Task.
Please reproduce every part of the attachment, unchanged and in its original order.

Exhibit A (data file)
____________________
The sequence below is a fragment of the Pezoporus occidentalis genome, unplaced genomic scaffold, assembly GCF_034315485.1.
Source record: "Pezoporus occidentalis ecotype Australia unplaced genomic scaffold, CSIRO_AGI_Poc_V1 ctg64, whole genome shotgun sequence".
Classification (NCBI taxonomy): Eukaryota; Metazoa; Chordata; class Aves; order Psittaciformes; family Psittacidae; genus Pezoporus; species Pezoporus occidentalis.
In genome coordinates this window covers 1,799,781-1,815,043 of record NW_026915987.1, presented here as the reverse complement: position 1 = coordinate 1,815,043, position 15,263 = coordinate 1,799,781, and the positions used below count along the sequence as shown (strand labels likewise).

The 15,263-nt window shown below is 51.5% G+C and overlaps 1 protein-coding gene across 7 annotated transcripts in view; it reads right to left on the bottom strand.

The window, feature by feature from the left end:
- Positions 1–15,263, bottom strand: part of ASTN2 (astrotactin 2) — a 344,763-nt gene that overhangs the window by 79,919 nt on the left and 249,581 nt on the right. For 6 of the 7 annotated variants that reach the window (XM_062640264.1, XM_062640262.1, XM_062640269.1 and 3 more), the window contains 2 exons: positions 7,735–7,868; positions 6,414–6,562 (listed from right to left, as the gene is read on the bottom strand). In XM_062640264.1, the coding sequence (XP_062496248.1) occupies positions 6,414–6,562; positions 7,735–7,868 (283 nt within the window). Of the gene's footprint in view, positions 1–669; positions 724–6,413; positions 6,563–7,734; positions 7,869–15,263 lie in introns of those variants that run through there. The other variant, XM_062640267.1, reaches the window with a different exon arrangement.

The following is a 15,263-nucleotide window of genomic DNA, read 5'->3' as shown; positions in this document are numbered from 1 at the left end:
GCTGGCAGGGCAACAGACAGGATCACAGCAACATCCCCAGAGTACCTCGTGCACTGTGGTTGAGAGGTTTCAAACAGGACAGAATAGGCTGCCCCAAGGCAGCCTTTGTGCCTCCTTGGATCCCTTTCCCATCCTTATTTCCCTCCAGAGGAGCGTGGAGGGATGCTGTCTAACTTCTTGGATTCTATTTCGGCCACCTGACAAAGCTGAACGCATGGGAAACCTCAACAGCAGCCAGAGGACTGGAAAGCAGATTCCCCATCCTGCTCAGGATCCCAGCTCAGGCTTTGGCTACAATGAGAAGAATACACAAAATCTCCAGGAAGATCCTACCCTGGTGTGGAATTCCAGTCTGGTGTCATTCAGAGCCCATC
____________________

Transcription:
The sequence below is a fragment of the Pezoporus occidentalis genome, unplaced genomic scaffold, assembly GCF_034315485.1.
Source record: "Pezoporus occidentalis ecotype Australia unplaced genomic scaffold, CSIRO_AGI_Poc_V1 ctg64, whole genome shotgun sequence".
Classification (NCBI taxonomy): Eukaryota; Metazoa; Chordata; class Aves; order Psittaciformes; family Psittacidae; genus Pezoporus; species Pezoporus occidentalis.
In genome coordinates this window covers 1,799,781-1,815,043 of record NW_026915987.1, presented here as the reverse complement: position 1 = coordinate 1,815,043, position 15,263 = coordinate 1,799,781, and the positions used below count along the sequence as shown (strand labels likewise).

The 15,263-nt window shown below is 51.5% G+C and overlaps 1 protein-coding gene across 7 annotated transcripts in view; it reads right to left on the bottom strand.

The window, feature by feature from the left end:
- Positions 1–15,263, bottom strand: part of ASTN2 (astrotactin 2) — a 344,763-nt gene that overhangs the window by 79,919 nt on the left and 249,581 nt on the right. For 6 of the 7 annotated variants that reach the window (XM_062640264.1, XM_062640262.1, XM_062640269.1 and 3 more), the window contains 2 exons: positions 7,735–7,868; positions 6,414–6,562 (listed from right to left, as the gene is read on the bottom strand). In XM_062640264.1, the coding sequence (XP_062496248.1) occupies positions 6,414–6,562; positions 7,735–7,868 (283 nt within the window). Of the gene's footprint in view, positions 1–669; positions 724–6,413; positions 6,563–7,734; positions 7,869–15,263 lie in introns of those variants that run through there. The other variant, XM_062640267.1, reaches the window with a different exon arrangement.

The following is a 15,263-nucleotide window of genomic DNA, read 5'->3' as shown; positions in this document are numbered from 1 at the left end:
GCTGGCAGGGCAACAGACAGGATCACAGCAACATCCCCAGAGTACCTCGTGCACTGTGGTTGAGAGGTTTCAAACAGGACAGAATAGGCTGCCCCAAGGCAGCCTTTGTGCCTCCTTGGATCCCTTTCCCATCCTTATTTCCCTCCAGAGGAGCGTGGAGGGATGCTGTCTAACTTCTTGGATTCTATTTCGGCCACCTGACAAAGCTGAACGCATGGGAAACCTCAACAGCAGCCAGAGGACTGGAAAGCAGATTCCCCATCCTGCTCAGGATCCCAGCTCAGGCTTTGGCTACAATGAGAAGAATACACAAAATCTCCAGGAAGATCCTACCCTGGTGTGGAATTCCAGTCTGGTGTCATTCAGAGCCCATC